2   Kenneth & Colleen Trout

  6   John W. & Linda Voorhees

14   Francis & Karen Sutter

19   The Rev. and Mrs. Matthew Tucker

22   Brian and Amy McCord

23   Charles & Stella Eichinger

29   Ian & Mona Cartwright    

Church Schedule
The Week of June 5, 2011              

Saturday, 4 June :: The Vigil of the Seventh Sunday of Easter
5:30 p.m. - Vigil Mass (Lady Chapel)

Sunday, 5 June :: The Seventh Sunday of Easter

  8:00 a.m. - Said Mass (Church)  
  
  9:20 a.m. - Choir Call (Church)
  10:15 a.m. - Sung Mass w. Church School Recognition (Church)    

  7:00 p.m. - A.A. Meeting (Parish Hall)

Monday, 6 June ::  Norbert, Archbishop of Magdeburg, Founder of the Premonstratensians, 1134

Church Offices Closed


Tuesday, 7 June :: Feria


Wednesday, 8 June :: William, Archbishop of York

  8:00 p.m. - A.A. Meeting (Parish Hall)  

Thursday, 9 June :: Columba, Abbot of Iona, 597

  10:00 a.m. - Low Mass w. Anointing (Lady Chapel)  

 Friday, 10 June :: Ephrem of Edessa, Deacon, 373

Saturday, 11 June :: The Vigil of Pentecost
(St. Barnabas the Apostle)
5:30 p.m. - Vigil Mass (Lady Chapel) 

 Sunday, 12 June :: Pentecost (Whitsunday)
8:00 a.m. - Said Mass (Church) 

9:20 a.m. - Choir Call (Church)
10:15 a.m. - Sung Mass (Church)   
7:00 p.m. - A.A. Meeting (Parish Hall)

Fr. Matt is available during normal business hours and most evenings. Please don't hesitate to call or stop by the church.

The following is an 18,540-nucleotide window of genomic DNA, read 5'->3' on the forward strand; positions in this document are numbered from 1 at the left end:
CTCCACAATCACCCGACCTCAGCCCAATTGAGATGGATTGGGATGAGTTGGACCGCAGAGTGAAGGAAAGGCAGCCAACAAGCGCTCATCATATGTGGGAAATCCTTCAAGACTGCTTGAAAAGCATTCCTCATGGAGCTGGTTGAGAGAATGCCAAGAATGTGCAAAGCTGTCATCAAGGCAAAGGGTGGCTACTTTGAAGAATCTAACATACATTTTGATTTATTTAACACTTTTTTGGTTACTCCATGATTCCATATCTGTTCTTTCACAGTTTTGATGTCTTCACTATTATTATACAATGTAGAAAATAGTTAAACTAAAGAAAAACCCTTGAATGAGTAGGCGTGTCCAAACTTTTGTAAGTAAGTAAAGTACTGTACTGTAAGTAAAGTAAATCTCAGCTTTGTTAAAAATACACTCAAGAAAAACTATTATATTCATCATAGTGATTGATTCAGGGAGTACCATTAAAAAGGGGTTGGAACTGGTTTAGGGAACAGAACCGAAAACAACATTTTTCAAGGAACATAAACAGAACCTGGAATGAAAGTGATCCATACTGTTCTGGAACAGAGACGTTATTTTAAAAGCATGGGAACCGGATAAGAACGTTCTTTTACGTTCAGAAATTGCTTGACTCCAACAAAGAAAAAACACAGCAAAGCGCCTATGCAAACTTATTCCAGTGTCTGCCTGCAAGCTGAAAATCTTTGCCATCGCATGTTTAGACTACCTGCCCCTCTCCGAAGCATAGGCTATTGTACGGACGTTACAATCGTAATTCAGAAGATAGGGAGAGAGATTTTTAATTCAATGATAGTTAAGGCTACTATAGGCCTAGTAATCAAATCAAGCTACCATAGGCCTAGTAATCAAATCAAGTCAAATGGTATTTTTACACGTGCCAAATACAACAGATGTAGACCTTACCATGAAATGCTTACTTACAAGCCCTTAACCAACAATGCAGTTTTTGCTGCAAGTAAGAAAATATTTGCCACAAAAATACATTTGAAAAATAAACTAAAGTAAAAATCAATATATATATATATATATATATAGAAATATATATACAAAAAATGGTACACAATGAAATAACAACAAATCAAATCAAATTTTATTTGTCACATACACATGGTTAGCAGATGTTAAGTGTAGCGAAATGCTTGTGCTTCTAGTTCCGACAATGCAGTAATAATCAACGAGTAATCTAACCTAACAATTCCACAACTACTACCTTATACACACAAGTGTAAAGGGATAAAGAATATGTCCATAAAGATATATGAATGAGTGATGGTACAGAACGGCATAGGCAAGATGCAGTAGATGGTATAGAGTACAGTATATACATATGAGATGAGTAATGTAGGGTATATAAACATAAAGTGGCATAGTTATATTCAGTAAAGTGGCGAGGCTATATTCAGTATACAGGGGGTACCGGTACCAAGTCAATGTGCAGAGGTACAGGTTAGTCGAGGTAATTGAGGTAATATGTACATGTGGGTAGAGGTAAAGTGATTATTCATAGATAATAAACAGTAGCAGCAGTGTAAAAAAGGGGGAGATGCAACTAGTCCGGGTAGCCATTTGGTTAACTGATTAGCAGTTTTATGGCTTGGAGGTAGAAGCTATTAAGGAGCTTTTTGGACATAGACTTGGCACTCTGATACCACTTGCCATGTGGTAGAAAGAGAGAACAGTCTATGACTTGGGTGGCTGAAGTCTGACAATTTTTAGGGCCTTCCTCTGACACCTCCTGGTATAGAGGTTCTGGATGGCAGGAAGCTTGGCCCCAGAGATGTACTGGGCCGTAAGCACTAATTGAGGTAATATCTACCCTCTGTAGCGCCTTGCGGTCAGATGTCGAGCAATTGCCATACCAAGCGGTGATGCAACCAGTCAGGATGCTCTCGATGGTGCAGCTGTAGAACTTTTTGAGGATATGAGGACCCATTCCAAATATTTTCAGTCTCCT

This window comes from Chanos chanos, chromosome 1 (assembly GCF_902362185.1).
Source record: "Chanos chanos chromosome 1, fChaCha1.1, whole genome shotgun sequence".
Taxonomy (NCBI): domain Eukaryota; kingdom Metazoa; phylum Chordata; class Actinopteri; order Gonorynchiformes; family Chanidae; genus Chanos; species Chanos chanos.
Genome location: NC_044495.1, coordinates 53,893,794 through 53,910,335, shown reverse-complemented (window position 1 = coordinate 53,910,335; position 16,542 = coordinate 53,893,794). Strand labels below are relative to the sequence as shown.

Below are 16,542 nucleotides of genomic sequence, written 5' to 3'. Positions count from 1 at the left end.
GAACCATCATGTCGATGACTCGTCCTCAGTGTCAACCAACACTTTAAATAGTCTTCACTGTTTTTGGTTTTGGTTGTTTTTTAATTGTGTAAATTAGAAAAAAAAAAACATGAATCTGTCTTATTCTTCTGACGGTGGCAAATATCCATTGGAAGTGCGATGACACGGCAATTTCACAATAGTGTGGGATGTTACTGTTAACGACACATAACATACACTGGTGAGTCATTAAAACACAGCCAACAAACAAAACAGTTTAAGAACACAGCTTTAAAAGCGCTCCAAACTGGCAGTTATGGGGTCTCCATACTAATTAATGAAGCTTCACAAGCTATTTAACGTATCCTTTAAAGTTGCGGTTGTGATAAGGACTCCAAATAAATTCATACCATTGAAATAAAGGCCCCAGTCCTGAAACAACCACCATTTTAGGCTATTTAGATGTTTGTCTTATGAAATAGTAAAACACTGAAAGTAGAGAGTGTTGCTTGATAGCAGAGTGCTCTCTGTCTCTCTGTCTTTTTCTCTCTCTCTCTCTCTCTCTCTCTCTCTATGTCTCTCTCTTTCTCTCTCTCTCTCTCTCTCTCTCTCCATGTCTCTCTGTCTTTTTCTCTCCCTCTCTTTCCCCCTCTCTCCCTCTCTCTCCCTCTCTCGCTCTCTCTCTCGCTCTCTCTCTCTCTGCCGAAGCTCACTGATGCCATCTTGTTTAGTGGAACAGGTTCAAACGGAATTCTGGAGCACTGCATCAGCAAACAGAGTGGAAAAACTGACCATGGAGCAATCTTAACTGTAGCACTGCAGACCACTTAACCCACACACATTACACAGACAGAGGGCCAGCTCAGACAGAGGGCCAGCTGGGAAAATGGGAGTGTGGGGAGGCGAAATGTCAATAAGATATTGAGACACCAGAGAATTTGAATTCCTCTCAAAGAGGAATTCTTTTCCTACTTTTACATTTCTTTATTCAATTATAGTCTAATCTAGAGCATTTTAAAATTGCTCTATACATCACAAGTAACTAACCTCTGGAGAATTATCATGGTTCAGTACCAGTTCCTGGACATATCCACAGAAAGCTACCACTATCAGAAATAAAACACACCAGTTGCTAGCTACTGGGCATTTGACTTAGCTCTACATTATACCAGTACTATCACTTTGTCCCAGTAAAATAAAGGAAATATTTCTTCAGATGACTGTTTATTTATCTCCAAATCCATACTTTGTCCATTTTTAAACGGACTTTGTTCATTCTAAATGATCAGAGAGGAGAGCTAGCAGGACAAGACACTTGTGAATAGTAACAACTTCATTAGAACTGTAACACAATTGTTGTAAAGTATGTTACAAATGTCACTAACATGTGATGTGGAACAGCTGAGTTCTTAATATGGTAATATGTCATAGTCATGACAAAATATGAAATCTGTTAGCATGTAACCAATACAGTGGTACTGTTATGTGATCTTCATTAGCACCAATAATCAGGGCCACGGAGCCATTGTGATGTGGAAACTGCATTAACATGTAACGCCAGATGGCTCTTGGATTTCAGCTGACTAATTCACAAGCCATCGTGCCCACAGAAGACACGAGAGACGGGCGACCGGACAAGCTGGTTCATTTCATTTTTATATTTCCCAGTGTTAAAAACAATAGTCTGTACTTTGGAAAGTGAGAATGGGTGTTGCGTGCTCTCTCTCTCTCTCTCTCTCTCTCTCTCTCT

Confession is available by appointment. Please call the Church Office or Fr. Matt to schedule a time.  
  
This Week in Church History

May 29, 1453: Constantinople, capital of Eastern Christianity since Constantine founded it in 324, falls to the Turks under Muhammad II, ending the Byzantine Empire. Muslims rename the city Istanbul and turn its lavish cathedral, Hagia Sophia, into a mosque.

May 29, 1660: England's King Charles II triumphantly enters London, marking the full restoration of the monarchy. Though he promised religious liberty, he cracked down on Dissenters (including John Bunyan) following a 1661 attempt by religous fanatics to overthrow him.  

 

May 29, 1874: English essayist, poet, and writer G.K. Chesterton is born in London. The 400-pound man was occasionally absent-minded, but brilliant. He loved paradoxes, which he called "supreme assertions of truth," and used them often in his writing. Poet T.S. Eliot credited him with doing "more than any man in his time ... to maintain the existence of the [Christian] minority in the modern world." Chesterton converted from Anglicanism to Roman Catholicism in 1922.

May 31, 1578: Italian archaeologist Antonio Bosio discovers the Christian catacombs in Rome. Some have mistaken them for places of refuge or worship, but Christians used them mainly as burial chambers.

May 31, 1701: Alexander Cruden, whose biblical concordance is still the standard for the King James Version, is born in Aberdeen, Scotland. Prone to erratic behavior, he worked on the concordance between mental breakdowns.